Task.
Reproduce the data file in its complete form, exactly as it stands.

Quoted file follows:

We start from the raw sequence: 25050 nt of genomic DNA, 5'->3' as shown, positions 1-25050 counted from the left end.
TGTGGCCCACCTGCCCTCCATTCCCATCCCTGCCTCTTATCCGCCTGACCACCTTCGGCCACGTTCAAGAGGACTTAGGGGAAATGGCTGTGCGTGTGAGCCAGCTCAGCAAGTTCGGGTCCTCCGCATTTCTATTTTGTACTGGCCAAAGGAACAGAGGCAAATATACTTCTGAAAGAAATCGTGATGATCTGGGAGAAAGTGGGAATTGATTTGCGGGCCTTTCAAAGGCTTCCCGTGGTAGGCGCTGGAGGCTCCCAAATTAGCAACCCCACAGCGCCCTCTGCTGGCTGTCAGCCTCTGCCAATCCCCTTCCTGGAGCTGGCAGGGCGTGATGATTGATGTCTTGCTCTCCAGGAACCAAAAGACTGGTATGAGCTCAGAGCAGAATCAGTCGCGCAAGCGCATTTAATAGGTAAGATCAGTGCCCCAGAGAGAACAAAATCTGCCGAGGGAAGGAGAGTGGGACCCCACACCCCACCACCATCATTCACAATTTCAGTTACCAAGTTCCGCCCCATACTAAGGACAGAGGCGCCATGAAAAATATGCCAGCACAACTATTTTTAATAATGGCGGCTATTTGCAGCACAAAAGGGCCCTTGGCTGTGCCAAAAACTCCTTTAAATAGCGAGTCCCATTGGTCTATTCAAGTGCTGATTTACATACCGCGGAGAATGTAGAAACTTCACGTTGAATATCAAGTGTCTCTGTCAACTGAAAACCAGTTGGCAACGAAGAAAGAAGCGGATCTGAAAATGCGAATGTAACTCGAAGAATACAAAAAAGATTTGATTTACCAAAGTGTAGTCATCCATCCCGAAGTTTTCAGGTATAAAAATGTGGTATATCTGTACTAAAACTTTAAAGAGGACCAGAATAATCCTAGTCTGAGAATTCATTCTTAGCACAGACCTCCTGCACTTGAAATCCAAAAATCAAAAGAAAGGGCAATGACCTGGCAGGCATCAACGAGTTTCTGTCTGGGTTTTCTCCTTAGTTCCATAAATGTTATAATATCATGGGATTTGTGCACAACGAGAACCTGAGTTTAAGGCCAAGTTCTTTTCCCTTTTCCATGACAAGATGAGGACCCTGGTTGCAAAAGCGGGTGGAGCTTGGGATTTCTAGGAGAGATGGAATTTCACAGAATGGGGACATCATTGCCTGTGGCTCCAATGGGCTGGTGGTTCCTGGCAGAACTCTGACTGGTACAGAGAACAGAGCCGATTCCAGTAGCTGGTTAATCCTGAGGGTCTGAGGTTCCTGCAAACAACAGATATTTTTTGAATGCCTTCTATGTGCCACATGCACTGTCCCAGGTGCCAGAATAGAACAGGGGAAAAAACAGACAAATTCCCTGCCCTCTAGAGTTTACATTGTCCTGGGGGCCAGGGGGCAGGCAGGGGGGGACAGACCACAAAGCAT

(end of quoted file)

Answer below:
We start from the raw sequence: 25050 nt of genomic DNA, 5'->3' as shown, positions 1-25050 counted from the left end.
TGTGGCCCACCTGCCCTCCATTCCCATCCCTGCCTCTTATCCGCCTGACCACCTTCGGCCACGTTCAAGAGGACTTAGGGGAAATGGCTGTGCGTGTGAGCCAGCTCAGCAAGTTCGGGTCCTCCGCATTTCTATTTTGTACTGGCCAAAGGAACAGAGGCAAATATACTTCTGAAAGAAATCGTGATGATCTGGGAGAAAGTGGGAATTGATTTGCGGGCCTTTCAAAGGCTTCCCGTGGTAGGCGCTGGAGGCTCCCAAATTAGCAACCCCACAGCGCCCTCTGCTGGCTGTCAGCCTCTGCCAATCCCCTTCCTGGAGCTGGCAGGGCGTGATGATTGATGTCTTGCTCTCCAGGAACCAAAAGACTGGTATGAGCTCAGAGCAGAATCAGTCGCGCAAGCGCATTTAATAGGTAAGATCAGTGCCCCAGAGAGAACAAAATCTGCCGAGGGAAGGAGAGTGGGACCCCACACCCCACCACCATCATTCACAATTTCAGTTACCAAGTTCCGCCCCATACTAAGGACAGAGGCGCCATGAAAAATATGCCAGCACAACTATTTTTAATAATGGCGGCTATTTGCAGCACAAAAGGGCCCTTGGCTGTGCCAAAAACTCCTTTAAATAGCGAGTCCCATTGGTCTATTCAAGTGCTGATTTACATACCGCGGAGAATGTAGAAACTTCACGTTGAATATCAAGTGTCTCTGTCAACTGAAAACCAGTTGGCAACGAAGAAAGAAGCGGATCTGAAAATGCGAATGTAACTCGAAGAATACAAAAAAGATTTGATTTACCAAAGTGTAGTCATCCATCCCGAAGTTTTCAGGTATAAAAATGTGGTATATCTGTACTAAAACTTTAAAGAGGACCAGAATAATCCTAGTCTGAGAATTCATTCTTAGCACAGACCTCCTGCACTTGAAATCCAAAAATCAAAAGAAAGGGCAATGACCTGGCAGGCATCAACGAGTTTCTGTCTGGGTTTTCTCCTTAGTTCCATAAATGTTATAATATCATGGGATTTGTGCACAACGAGAACCTGAGTTTAAGGCCAAGTTCTTTTCCCTTTTCCATGACAAGATGAGGACCCTGGTTGCAAAAGCGGGTGGAGCTTGGGATTTCTAGGAGAGATGGAATTTCACAGAATGGGGACATCATTGCCTGTGGCTCCAATGGGCTGGTGGTTCCTGGCAGAACTCTGACTGGTACAGAGAACAGAGCCGATTCCAGTAGCTGGTTAATCCTGAGGGTCTGAGGTTCCTGCAAACAACAGATATTTTTTGAATGCCTTCTATGTGCCACATGCACTGTCCCAGGTGCCAGAATAGAACAGGGGAAAAAACAGACAAATTCCCTGCCCTCTAGAGTTTACATTGTCCTGGGGGCCAGGGGGCAGGCAGGGGGGGACAGACCACAAAGCAT